Wednesday, February 18, 2015

Living the Grand Forks Public Schools Technology Vision

We have a monthly technology department meeting with technicians, curriculum technology partners, et al. to discuss initiatives, organize projects, and address current issues.  I usually have an agenda with several items to discuss as a group.  Every once and while, I like to mix it up a bit.  As often as possible, I provide reminders of how our work as individuals and as a collective group is related to our most important priority; STUDENTS (and in our case, students learning with technology).  Here is an example of one of my reminders (Appreciating and Working with Awesome People).  Last Friday, I started our meeting off by handing out a ½ sheet of paper with our technology vision:

Grand Forks Public Schools Technology Vision
The Grand Forks Public Schools believe technology is an integral component of learning and is necessary to learn effectively, live productively and participate globally in an increasingly digital world. Technology resources transform learning by allowing learners to create, publish, collaborate and communicate with others in a global environment. Technology helps learners gather and analyze information, solve problems and develop higher-level thinking skills through authentic real-world experiences.

On the lower part of the paper, I listed 3 blank lines and asked each member of the technology department to answer the following question:

Over the past week or so, how have you contributed (directly or indirectly) to the vision?

There was a slight pause, then everyone got to work.  After each member of the technology department wrote their list of 3 or more, I asked each person to share their list with the group.  Here are several of the items from our collective list that were shared at our meeting:

  • helped film, assemble and act in videos for a “pride in others” pep rally
  • worked one on one at the team level with teacher to implement Google Classroom, Flipquiz, XC Collaboration, Today’s Meet, and Kahoot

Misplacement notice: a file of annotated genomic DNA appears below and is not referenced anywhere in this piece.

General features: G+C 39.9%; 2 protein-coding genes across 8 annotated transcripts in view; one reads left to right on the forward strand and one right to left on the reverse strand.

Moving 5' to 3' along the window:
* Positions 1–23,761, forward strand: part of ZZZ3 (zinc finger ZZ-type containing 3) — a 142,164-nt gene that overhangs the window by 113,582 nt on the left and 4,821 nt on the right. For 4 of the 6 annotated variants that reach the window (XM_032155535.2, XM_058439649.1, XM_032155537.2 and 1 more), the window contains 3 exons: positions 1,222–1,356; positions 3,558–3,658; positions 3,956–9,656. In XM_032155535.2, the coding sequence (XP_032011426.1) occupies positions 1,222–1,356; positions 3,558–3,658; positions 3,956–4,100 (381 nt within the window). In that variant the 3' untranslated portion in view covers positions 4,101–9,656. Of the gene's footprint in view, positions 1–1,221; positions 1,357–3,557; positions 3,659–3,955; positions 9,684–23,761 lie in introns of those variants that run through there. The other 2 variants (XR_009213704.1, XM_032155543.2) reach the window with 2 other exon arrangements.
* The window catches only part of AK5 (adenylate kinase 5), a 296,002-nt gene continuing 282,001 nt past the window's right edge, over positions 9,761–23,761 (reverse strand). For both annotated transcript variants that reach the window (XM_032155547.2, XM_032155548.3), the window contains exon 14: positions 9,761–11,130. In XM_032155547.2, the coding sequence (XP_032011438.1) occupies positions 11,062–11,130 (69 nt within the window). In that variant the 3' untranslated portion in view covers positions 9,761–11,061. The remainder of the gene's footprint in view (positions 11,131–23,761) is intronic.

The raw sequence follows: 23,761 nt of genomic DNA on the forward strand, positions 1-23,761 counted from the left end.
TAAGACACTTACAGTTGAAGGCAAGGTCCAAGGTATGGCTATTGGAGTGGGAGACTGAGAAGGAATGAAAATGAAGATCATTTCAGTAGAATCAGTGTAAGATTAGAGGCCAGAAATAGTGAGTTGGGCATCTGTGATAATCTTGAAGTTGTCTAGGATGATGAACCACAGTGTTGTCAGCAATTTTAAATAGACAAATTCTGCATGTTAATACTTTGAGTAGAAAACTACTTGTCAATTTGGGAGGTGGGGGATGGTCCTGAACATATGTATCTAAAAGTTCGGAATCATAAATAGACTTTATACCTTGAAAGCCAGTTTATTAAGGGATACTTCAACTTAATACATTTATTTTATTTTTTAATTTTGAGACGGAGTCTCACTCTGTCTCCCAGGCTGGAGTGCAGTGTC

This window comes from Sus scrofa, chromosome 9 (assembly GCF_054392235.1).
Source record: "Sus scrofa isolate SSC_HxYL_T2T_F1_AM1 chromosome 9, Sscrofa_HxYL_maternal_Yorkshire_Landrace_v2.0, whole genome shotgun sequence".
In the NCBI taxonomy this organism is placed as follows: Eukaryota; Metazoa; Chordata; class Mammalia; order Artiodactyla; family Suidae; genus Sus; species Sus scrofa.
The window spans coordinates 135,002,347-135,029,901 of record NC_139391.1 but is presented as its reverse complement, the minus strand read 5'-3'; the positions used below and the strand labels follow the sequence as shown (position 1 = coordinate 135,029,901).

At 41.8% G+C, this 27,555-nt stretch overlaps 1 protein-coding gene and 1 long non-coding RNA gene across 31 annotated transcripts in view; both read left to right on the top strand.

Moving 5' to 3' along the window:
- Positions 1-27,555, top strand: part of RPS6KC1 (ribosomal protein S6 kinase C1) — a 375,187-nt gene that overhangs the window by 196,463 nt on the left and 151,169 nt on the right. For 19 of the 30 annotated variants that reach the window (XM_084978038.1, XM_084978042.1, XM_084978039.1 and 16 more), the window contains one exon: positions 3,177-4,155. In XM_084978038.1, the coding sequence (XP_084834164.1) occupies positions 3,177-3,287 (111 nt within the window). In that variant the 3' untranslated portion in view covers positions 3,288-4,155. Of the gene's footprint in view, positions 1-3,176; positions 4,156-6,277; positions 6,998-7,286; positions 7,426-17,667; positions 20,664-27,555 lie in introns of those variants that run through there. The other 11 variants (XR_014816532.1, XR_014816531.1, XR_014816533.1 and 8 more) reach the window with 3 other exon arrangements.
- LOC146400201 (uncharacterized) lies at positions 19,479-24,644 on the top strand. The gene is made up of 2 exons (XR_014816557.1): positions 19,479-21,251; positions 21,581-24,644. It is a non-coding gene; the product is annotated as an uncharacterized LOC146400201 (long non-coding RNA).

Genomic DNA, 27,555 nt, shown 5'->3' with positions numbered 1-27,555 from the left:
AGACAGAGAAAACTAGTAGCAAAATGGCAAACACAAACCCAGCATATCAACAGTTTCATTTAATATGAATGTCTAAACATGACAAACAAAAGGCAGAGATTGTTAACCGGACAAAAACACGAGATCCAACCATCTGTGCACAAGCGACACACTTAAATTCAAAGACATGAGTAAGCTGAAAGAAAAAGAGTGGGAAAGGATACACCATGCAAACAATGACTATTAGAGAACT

• helped plan, film and create an iMovie for our YORS student group to submit to Safe Kids for distracted pedestrian safety
  • presented to 6th grade students on evaluating credible resources on the web
  • facilitated Skype session with a marine biologist from the Bahamas for informational writing
  • started a “tech club” that meets once a month
  • started a “Makey Makey” club that meets during the lunch hour to create, collaborate, critically think and present a final project
  • create books to share in iBook Store for school to read
  • worked in a 6th grade classroom to install Google Read and Write
  • met with a project based learning group to help with planning the final portion of their project and authentic learning piece
  • completed and dispersed information for NDATL registration and conference
  • planned for the Google Summit
  • fixed, documented and repaired netbooks
  • facilitating a book study
  • working with students to integrate Google Read & Write tools with writing activites
  • writing a grant for a maker space area
  • worked on netbooks
  • planning with teachers on how to use Read & Write tools
  • met with the Scholastic trainer
  • revisioning special education transition form and meeting agenda for more effective special education meetings and integration with TINET
  • digitizing the Smarter Balanced accommodations form for better data storage by school
  • helped student log into ACT ASPIRE
  • showed Smartboard 14 XC Collaboration and Goegebra to math teachers
  • helped a student create an animated drawing to go with a college application
  • reloaded netbooks for teacher to continue her foreign language project
  • ensured ACT Aspire was organized and working for students
  • completed an online counselor appraisal form
  • preparing new forms for Area Learning Center
  • imported winter 2015 MAP results to ViewPoint
  • worked with high school secretaries to generate E-Transcripts for students
  • prepared iPads to be loaded
  • created student Google accounts